To illustrate further, let’s consider psoriasis, a form of rash that plagues 100 million people worldwide (according to the World Health Organization). The more overweight a person is, the greater the likelihood they develop psoriasis; losing weight is associated with increased likelihood of remission of psoriasis, all suggesting that the skin or skin microbiome alone are not the active factors. People with psoriasis or psoriatic arthritis are also much more prone to developing inflammatory bowel diseases, Crohn’s disease and ulcerative colitis, also both largely due to disruptions of bowel flora composition. Even without overtly developing these diseases, people with psoriasis have intestinal inflammation seen at biopsy. In other words, with psoriasis, intestinal inflammation and dysbiosis are major components of the disease and likely a driving force in developing the skin inflammation of psoriasis.
If this is true, i.e., that skin rashes such as psoriasis and rosacea are triggered by disruptions of the GI microbiome, then probiotics might be expected to exert positive effects. While the optimal mix of probiotic species has not yet been determined, several bacterial species have demonstrated beneficial effects, sometimes dramatic, on skin rashes. These species include Leuconostoc mesenteroides (obtainable from fermented foods such as kimchi and sauerkraut), Lactobacillus pentosus GNML-77, Lactobacillus paracasei CNCM-I and NCC2461, Bifidobacteria infantis 35624. In one study in 90 people with psoriasis, 66.7% of participants experienced 75% or greater reduction in rash severity with administration of a mix of Bifidobacterium longum CECT 7347, B. lactis CECT 8145 and Lactobacillus rhamnosus CECT 8361, one billion CFUs per day.
Topical skin products are, of course, extremely popular. Moisturizers, concealers, and other products that are applied topically do not improve skin health, any more than polishing your car makes it run better. While there may be nothing wrong with such topical products, they do not address the underlying factors that lead to skin issues such as loss of dermal collagen and hyaluronic acid, loss of moisture, increased inflammation, increased susceptibility to sun damage, glycation of collagen that makes it brittle, increased wrinkles and skin aging, or the emergence of skin diseases. No topical product addresses these intrinsic, mostly dermal, phenomena.
One major disruption of the GI microbiomes of modern people that is associated with deteriorating skin health is loss of the keystone species, Lactobacillus reuteri, the species that many of us proliferate to high counts by making L. reuteri yogurt using prolonged fermentation and prebiotic fiber fertilization. Among the potential means by which L. reuteri may effect beneficial changes in skin health include:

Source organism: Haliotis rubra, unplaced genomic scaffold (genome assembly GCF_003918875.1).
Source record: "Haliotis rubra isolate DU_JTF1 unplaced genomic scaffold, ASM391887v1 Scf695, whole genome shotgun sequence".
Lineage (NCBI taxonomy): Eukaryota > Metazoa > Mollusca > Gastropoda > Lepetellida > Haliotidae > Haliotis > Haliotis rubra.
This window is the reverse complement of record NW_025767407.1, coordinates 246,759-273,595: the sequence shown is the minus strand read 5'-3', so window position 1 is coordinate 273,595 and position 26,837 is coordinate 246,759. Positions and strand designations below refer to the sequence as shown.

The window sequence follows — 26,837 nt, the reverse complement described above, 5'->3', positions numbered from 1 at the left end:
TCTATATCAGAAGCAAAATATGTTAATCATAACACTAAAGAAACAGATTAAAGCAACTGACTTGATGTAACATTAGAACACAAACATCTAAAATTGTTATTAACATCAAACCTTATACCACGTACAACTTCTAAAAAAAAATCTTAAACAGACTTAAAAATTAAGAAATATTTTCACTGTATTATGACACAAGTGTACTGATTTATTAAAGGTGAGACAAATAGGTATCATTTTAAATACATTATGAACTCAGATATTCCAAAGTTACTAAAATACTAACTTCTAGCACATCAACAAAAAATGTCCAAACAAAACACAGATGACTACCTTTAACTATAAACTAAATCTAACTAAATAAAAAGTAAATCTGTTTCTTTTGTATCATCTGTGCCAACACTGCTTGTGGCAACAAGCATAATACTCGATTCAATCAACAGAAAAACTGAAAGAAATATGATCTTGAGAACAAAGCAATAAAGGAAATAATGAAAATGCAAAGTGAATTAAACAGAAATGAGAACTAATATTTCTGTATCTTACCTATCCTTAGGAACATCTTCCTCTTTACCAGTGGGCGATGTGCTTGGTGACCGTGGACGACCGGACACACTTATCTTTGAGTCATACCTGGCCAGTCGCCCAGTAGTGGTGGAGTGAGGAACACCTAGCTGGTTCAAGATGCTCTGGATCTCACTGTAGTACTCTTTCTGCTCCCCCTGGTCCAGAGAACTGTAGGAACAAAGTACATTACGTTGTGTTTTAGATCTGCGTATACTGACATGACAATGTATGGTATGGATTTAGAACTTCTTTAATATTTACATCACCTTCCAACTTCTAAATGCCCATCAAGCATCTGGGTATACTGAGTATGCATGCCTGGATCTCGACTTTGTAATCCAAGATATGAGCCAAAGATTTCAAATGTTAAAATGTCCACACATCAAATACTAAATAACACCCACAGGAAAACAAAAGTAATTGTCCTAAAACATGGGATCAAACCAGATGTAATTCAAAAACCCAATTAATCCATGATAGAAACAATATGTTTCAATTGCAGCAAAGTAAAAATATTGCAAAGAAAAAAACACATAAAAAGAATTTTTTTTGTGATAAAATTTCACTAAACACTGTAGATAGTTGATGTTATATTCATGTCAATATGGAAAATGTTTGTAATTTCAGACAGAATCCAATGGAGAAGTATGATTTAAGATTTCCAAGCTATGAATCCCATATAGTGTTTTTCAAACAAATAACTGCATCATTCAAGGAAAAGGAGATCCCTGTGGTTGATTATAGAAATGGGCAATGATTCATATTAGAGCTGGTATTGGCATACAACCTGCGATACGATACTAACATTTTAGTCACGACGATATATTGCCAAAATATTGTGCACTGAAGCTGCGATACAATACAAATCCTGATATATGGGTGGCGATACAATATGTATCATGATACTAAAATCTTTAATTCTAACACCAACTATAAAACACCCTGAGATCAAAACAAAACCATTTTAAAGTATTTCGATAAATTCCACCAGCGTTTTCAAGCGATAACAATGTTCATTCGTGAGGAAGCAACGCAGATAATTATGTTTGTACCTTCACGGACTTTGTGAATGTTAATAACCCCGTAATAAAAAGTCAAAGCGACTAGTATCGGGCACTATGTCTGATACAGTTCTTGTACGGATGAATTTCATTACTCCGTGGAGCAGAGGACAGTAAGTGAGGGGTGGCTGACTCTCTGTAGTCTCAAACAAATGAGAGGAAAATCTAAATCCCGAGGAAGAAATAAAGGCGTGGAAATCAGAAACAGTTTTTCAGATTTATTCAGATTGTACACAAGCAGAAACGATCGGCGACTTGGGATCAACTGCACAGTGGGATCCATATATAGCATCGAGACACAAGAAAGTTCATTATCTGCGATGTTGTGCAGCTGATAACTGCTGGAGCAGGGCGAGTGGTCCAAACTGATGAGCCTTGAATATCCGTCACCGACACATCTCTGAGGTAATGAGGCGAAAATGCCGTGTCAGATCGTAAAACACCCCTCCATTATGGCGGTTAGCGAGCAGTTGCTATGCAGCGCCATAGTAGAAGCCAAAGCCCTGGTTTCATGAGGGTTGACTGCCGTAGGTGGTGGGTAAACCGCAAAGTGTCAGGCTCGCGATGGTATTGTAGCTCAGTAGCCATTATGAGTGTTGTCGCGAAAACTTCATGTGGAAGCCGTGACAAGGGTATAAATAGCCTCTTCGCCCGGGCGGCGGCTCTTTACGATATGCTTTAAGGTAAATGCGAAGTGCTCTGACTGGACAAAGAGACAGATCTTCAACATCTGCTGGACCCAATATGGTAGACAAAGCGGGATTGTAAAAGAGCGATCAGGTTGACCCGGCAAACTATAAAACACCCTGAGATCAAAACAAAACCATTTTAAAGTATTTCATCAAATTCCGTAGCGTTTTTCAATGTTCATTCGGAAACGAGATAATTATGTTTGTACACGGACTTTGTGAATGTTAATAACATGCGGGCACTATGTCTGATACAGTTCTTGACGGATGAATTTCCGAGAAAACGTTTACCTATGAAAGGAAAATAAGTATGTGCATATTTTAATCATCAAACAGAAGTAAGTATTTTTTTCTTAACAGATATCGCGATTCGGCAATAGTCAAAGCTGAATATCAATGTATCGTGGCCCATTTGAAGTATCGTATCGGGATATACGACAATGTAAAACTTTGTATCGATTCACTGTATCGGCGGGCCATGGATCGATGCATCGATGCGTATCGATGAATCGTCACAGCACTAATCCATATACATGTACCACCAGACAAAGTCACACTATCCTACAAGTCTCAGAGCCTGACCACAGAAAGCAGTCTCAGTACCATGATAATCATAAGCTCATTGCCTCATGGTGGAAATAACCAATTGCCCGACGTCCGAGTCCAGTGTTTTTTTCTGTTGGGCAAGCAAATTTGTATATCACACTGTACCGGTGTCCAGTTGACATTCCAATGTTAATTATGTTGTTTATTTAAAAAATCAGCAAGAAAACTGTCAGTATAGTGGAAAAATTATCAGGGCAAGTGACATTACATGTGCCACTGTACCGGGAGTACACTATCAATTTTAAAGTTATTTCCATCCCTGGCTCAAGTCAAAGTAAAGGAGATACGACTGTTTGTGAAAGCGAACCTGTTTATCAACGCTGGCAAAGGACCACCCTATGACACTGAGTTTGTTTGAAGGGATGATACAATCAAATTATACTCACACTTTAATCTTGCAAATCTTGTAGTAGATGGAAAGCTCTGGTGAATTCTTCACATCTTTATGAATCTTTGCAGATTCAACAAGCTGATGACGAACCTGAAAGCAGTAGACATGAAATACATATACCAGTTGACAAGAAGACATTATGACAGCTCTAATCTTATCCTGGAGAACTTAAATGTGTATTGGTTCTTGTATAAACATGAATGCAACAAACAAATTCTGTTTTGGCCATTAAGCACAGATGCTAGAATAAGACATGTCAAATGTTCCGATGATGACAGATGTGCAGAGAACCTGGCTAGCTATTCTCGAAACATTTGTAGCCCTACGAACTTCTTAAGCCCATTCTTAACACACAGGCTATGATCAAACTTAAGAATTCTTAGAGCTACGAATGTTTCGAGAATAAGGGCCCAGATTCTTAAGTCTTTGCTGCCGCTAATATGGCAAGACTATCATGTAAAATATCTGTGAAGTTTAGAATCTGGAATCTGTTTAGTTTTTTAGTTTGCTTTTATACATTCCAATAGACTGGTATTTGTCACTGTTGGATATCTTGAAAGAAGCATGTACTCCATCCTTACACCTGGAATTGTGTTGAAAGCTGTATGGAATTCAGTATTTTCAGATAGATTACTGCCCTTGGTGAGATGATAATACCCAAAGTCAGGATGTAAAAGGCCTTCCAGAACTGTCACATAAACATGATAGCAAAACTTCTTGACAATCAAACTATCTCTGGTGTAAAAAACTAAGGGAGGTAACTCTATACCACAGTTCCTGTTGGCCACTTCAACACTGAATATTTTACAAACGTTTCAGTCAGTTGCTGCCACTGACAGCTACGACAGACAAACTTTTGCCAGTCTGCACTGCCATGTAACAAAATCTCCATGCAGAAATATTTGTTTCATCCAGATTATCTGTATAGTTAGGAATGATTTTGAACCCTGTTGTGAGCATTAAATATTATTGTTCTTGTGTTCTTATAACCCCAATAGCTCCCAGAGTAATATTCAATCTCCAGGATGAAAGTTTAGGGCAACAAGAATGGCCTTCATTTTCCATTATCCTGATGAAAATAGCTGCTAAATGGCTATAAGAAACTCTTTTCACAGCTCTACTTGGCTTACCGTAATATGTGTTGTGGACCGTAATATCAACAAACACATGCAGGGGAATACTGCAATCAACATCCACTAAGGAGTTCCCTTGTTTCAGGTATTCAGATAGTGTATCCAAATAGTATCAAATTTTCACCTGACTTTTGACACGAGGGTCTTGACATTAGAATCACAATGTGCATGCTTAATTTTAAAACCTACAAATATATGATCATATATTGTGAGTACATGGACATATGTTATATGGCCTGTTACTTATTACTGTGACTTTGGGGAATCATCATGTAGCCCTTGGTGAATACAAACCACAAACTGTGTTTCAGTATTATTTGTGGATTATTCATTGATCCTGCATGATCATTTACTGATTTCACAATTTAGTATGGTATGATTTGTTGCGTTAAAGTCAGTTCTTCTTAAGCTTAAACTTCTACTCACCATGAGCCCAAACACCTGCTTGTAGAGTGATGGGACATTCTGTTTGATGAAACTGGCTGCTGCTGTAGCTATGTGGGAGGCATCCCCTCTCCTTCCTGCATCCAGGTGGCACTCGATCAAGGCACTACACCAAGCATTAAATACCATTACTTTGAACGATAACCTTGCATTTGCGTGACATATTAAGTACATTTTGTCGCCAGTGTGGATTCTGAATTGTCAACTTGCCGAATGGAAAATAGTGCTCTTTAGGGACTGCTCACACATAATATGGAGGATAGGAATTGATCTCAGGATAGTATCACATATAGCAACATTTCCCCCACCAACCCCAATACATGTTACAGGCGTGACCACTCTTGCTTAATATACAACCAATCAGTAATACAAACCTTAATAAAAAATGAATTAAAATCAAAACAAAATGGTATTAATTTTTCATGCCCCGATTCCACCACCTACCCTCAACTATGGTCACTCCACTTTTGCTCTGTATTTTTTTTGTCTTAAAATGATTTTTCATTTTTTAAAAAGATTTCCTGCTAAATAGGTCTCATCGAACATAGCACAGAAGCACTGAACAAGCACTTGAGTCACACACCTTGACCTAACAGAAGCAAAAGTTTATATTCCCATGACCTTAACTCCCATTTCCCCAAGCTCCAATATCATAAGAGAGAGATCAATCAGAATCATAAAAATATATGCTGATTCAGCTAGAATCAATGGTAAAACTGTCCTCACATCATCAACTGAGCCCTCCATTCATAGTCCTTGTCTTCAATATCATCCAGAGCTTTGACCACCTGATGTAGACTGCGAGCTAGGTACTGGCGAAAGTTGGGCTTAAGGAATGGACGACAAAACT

- Upper GI colonization—this is where SIBO occurs, of course
- Bacteriocin production—L. reuteri is among the microbes that produce potent bacteriocins, natural antibiotics effective against numerous pathogenic species, including those that overpopulate in SIBO
- Oxytocin provocation—This has been demonstrated in studies with mice, not yet corroborated in humans (although we are currently conducting a human clinical trial to examine this question). I do, however, suspect that oxytocin provocation is a real phenomenon in humans, given the emotional and social effects many of us experience with consumption of L. reuteri yogurt: increased sociability, reduced social anxiety, increased libido. In experimental models, L. reuteri and thereby oxytocin increases dermal collagen and dermal thickness and accelerates healing of skin wounds, suggesting a major role in skin health.
In summary, whether your interests are obtaining relief from skin rashes such as eczema or psoriasis, or just enjoying smoother, healthier, more youthful skin, your efforts should not stop at applying topical preparations or taking a drug that blocks some step in an inflammatory pathway. Your efforts should also include addressing the GI microbiome by looking for SIBO and addressing it, consuming nutrients that boost species such as Akkermansia and Faecalibacterium for their butyrate-producing capacity, and restoration of lost microbes that play big roles in skin health such as L. reuteri. If you desire a detailed blueprint for how to achieve such effects, see the many other posts in this blog, my Super Gut book, or the many discussions we have in my DrDavisInfiniteHealth.com website.
Hello, is taking 2 drops of 5% Lugol’s iodine daily harming the microbiom?
Does inuline contain oxalates? Would like to start the “super yogurt” soon.
Davorka Marinković wrote: «…is taking 2 drops of 5% Lugol’s iodine daily harming the microbiom?»
Just checking a typical label, that’s 10,730µg (11mg !) of elemental iodine in potassium iodide form. This is 72× U.S. adult RDA, and 31× current program recommendation.
This is easily a toxic level when taken chronically, and one (of a number of) consequences is that it can act as a broad spectrum antiseptic in the intestinal microbiome.
re: «Does inuline contain oxalates?»
No. It’s a fructan (a resistant fructose polymer not metabolized by human enzymes). It does not appear that gut microbes produce oxalate from it either.
re: «Would like to start the “super yogurt” soon.»
Be sure to implement the whole program leading up to that, as detailed in the Super Gut book.
Blog Associate (click for details)